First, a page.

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    2. The problem with many "rights" is that they are rivalrous, that's what makes so many systems unsustainable, even in the short run.

      If you look at the US Bill of Rights, you find only one right that you could potentially classify as rivalrous, the right to counsel. Obviously my right to have a lawyer could potentially take away the right of another to have one at their side, but even here the courts would simply dismiss the case or postpone it until counsel could be found. SO, it isn't really denying anyone of that right at all.

      Now jump to things like food, water or healthcare. If people have rights to these things by their very existence and if one were to try to enforce those rights, you find it can't be done, resources are always scarce. The first rule of economics is that there is never enough of anything anyone wants to go around (and if there is its a public good, another topic though).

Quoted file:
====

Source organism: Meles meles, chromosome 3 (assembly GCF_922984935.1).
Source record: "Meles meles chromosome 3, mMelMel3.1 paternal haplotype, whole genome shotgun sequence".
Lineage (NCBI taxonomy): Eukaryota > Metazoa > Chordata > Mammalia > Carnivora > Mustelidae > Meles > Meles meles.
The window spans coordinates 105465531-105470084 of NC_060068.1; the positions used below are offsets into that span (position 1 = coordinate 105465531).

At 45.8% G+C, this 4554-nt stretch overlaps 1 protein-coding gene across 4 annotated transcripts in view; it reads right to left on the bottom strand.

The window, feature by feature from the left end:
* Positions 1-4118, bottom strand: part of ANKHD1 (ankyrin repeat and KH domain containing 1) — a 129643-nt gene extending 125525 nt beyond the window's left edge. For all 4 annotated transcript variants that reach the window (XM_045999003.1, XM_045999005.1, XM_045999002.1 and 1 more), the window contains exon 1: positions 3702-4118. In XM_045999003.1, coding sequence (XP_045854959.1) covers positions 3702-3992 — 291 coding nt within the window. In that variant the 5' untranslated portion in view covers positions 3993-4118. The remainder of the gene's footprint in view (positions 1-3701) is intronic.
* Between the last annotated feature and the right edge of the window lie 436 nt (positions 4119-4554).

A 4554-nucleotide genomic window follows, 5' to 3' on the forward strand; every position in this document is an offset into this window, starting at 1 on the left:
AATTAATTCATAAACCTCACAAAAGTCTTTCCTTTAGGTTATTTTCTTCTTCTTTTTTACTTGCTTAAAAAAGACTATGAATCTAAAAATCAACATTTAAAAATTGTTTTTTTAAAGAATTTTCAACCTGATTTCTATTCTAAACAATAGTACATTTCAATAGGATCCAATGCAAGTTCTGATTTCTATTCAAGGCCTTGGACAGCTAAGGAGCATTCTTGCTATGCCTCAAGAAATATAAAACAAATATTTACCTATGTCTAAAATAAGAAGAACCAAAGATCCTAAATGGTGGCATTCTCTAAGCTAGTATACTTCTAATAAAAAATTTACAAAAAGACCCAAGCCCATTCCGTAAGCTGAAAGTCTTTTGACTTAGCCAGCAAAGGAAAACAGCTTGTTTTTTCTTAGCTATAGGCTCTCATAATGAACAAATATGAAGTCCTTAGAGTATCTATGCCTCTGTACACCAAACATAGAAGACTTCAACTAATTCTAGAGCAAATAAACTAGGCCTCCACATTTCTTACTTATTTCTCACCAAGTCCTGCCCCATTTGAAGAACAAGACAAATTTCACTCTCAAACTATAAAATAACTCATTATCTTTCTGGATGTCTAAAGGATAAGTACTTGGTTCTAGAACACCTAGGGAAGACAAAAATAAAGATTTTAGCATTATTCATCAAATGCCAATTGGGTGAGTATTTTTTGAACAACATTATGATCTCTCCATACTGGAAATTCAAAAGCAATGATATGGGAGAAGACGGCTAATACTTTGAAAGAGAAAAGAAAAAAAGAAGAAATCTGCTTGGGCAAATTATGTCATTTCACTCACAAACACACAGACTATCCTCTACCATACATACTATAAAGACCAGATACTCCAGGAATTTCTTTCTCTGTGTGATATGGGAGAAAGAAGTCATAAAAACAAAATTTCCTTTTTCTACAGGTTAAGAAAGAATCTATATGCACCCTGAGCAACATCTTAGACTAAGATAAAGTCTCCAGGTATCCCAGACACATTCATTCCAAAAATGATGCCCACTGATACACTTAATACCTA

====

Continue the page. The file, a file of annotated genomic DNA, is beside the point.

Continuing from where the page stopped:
But let go back to our bill of rights, my right to free speech denies no other of their right to the same. My right to keep and bear arms, denies no other of their right to do that either (my actually buying a gun, that is a different story). You only run into problems that are morally difficult to solve when you assert that one person has the right to the work of another, or when one persons right to something denies another their right to that same thing.

      That is why I certainly think there are natural rights, they are easy to pick out, the ones that are free to all.